If you don't have your own way to view the transit, there's still hope. You can join us at the Museum - the Galleries, Planetarium and Science Gallery are closed Mondays, but our staff will be outside behind the Museum (weather permitting) near the corner of Lily Street and James Avenue to view the transit, and you're welcome to join us. You can also watch the event online from various sites around the world: search for "mercury transit live webcast" for several options.
Watching the transit of Mercury lets you witness the clockwork of the solar system first-hand. Over the course of the day, Mercury's tiny disk will cross the Sun, carried by its orbital motion. From this simple observation, you can see that Mercury orbits the Sun and is closer to the Sun that we are. Over time, astronomers also noticed that timings of the transit of Mercury were off slightly by what we would expect just based on classical gravitation effects; it would remain for Albert Einstein and his theory of General Relativity to explain the discrepancy. The transit you are seeing this Monday is one of the strongest and most reliable proofs that Einstein's view of the Universe is correct.
All that from watching a little black dot on the sun today!
Although the weather hasn't noticed yet, spring is on the way. March brings the Vernal Equinox, the official start of spring in the northern hemisphere. It also brings excellent views of the two largest planets in our solar system, a solar eclipse we won't see from Manitoba, and a chance to catch the winter constellations in slightly warmer conditions.
Read all about the events visible in Manitoba Skies this month on the Planetarium's Current Night Sky page.
This has been a busy week for solar system news. For early risers, you can see all five of the naked-eye planets at the same time before sunrise. This week also saw the announcement of some new research suggesting there may be an undiscovered planet out there, way out past Neptune.
We'll start with the easy one. There are five planets in our sky that can be easily seen with the unaided (or "naked") eye - without a telescope or binoculars, but most of the time only two or three are visible at any given time. For the next several weeks, though, you can see all five at once. Just wait for a clear morning, get up early, and head to a location where you have a clear horizon to the south and southeast. You'll want to observe about 45 minutes before the sun comes up, while the sky is still dark enough.
The first thing you will notice is Venus, shining brightly in the southeast. Venus has been visible before dawn for months now, and since it is the brightest object in the sky after the Sun and Moon, a lot of people have noticed it in the southeast as they get up for work or school before the sun rises. The next-brightest object in the sky is the planet Jupiter, which was close to Venus last fall but has since migrated across the sky towards the southwest. That's two planets.
In between Venus on your left and Jupiter on your right, there are a bunch of bright-ish objects. About halfway between the two, and higher up in the south, is a fairly bright object that you might notice has a slightly red-orange hue. That's Mars, planet number three on our list of targets.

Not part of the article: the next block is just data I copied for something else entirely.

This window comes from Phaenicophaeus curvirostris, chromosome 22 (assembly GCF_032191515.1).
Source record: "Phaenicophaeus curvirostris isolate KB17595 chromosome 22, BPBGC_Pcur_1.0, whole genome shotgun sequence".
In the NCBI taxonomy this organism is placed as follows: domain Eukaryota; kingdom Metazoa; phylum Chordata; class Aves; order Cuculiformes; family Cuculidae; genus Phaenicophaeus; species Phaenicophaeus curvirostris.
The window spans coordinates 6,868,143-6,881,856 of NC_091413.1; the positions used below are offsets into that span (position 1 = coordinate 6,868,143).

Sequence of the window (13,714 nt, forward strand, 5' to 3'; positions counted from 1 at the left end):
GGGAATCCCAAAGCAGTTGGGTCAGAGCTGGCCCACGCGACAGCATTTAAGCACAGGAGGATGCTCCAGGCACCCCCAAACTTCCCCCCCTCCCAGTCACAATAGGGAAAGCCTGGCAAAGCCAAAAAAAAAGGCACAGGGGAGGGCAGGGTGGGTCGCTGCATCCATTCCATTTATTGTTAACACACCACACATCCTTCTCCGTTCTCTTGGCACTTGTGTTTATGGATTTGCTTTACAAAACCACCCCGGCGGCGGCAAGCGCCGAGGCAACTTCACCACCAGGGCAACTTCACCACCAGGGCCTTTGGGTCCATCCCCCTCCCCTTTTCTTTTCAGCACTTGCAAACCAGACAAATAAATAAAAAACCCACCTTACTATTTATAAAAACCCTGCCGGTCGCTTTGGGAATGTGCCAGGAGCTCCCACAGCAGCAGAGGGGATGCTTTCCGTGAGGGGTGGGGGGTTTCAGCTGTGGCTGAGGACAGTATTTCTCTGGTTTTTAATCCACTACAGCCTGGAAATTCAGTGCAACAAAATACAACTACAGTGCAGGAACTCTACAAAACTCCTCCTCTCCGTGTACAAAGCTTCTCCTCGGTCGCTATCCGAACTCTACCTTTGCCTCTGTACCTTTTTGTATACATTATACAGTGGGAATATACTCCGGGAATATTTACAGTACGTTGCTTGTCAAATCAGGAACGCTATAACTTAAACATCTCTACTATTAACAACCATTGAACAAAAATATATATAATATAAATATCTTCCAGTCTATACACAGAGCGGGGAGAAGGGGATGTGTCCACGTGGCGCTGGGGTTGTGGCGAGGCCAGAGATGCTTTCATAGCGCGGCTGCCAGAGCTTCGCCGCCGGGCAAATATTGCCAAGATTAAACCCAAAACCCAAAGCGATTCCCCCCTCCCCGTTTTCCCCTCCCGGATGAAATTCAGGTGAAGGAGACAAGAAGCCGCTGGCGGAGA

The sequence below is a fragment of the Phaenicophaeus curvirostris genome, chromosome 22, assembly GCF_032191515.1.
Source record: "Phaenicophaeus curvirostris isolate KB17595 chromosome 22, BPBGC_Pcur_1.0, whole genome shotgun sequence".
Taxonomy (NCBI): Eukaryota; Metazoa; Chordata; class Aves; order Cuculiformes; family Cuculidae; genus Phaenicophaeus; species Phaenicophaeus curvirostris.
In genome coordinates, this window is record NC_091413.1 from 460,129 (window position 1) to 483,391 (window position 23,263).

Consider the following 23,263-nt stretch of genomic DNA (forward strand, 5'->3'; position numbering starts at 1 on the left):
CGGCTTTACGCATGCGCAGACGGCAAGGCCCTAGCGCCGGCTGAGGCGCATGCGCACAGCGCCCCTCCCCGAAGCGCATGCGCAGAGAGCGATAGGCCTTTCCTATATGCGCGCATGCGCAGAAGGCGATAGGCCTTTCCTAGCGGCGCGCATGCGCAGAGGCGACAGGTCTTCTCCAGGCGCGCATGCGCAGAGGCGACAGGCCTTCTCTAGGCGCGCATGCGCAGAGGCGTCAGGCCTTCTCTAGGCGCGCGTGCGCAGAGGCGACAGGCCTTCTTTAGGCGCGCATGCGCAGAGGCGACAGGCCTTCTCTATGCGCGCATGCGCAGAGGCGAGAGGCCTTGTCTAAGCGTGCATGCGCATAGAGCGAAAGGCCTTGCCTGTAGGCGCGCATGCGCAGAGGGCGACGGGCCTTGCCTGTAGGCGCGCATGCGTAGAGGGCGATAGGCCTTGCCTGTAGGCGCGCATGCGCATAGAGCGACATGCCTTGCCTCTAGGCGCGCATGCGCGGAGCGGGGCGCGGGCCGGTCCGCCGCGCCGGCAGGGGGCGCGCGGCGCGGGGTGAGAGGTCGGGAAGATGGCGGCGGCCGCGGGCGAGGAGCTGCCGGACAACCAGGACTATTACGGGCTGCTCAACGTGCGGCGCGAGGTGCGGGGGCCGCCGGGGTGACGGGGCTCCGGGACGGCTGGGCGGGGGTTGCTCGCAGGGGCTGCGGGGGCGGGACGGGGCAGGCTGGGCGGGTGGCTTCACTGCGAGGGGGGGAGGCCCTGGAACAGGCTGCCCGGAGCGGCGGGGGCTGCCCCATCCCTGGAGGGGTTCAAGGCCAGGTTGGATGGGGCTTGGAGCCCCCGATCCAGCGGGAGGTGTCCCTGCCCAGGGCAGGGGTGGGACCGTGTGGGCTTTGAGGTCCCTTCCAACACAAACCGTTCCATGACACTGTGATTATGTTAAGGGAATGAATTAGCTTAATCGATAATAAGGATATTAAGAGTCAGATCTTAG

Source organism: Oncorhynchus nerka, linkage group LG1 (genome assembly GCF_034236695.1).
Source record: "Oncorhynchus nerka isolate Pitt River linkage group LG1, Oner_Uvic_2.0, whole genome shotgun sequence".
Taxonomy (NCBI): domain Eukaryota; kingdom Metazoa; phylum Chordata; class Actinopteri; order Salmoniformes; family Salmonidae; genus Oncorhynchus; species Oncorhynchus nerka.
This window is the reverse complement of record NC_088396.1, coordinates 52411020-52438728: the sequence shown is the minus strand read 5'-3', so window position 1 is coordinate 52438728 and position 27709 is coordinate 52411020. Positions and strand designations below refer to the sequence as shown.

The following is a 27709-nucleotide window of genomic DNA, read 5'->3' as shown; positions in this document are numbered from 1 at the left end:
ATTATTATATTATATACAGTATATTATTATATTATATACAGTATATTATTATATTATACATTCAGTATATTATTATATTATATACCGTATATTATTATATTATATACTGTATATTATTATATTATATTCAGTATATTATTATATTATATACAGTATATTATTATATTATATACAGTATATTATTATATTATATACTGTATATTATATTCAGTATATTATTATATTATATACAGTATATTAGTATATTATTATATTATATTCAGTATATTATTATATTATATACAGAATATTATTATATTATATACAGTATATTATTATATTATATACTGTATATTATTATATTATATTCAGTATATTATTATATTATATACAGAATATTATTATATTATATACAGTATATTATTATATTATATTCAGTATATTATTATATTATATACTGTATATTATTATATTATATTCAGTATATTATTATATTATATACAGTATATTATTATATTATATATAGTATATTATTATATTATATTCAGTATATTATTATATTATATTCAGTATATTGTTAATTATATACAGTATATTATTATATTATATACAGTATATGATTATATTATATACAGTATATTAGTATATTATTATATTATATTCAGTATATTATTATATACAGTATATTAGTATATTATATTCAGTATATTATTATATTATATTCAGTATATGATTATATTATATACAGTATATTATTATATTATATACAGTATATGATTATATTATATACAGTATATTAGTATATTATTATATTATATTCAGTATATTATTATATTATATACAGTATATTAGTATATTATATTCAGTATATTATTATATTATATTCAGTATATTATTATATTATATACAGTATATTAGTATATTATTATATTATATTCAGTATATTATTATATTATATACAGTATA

Between Mars and Venus is number four: the ringed planet Saturn. Saturn's rings aren't visible without a telescope, but it is the most distant planet you can see with your unaided eye, at over 1.5 billion kilometres away from Earth.
Number five on our list is the most difficult one. The planet Mercury is tough to see, because it is so close to the sun we can only see it in the brightening twilight sky. Mercury appears to the lower left of Venus and very close to the horizon. As the days pass, it will rise higher in the sky as it orbits the sun, and then drop back down below the horizon again. You probably will only have a couple of weeks to see Mercury unless we have very clear skies and you have very good eyes, since the lower it gets the harder it will be to find. Binoculars can help you track it down in the twilight.
If you want to add a sixth planet, just look around: the Earth is a planet, too. And the moon will move through the seen in the first week of February, along the path from Jupiter to Mercury in our sky. It's a great time to watch the morning sky!
Now, the other "planet" announcement this week, which suggests a new planet has been "discovered". It hasn't - at least, not yet. As usual, the social media sites blow everything out of proportion. Some new research suggests that some of the odd observations of objects at the very edge of the solar system could be explained if there were an undiscovered planet orbiting the sun at an incredible distance, far beyond Neptune. The trouble is, we don't have a lot of data on what's out there, so there are many possible explanations for the strange stuff we're seeing. Definitely a story worth following, but don't change the etxtbooks just yet.
January has a number of interesting events in the night sky, easily visible by anyone who can see the sky. If you get up before sunrise this month, you can see four other planets (plus the Earth) with your unaided eye! Venus, Jupiter, Mars and Saturn are all there in the pre-dawn skies, just waiting to be discovered. Over the next month, they all move in their orbit around the Sun, changing their apparent positions and getting closer together or farther apart in a complicated pattern.
For details on all the things you can see this month in Manitoba Skies, visit the Planetarium's "Current Night Sky" page and start your own cosmic explorations!
PERSEID METEOR SHOWER
Every August, our planet passes through a giant dust bunny in space. The dust comes from Comet Swift-Tuttle, a “dirty snowball” that orbits the sun in an oval path. The comet itself is not terribly impressive, but it leaves so much dust in our Earth’s path that the Earth spends several days sweeping up millions of dust particles like a planetary broom. Each piece of dust hits the earth’s atmosphere at incredible speeds, and frcition with the air causes the dust to vaporize in a flash of light at altitudes of dozens of kilometers. All the way down here on the ground, we can see each speck of dust’s death throes as a “falling star” or “shooting star”. Astronomers prefer the correct term: “meteor”.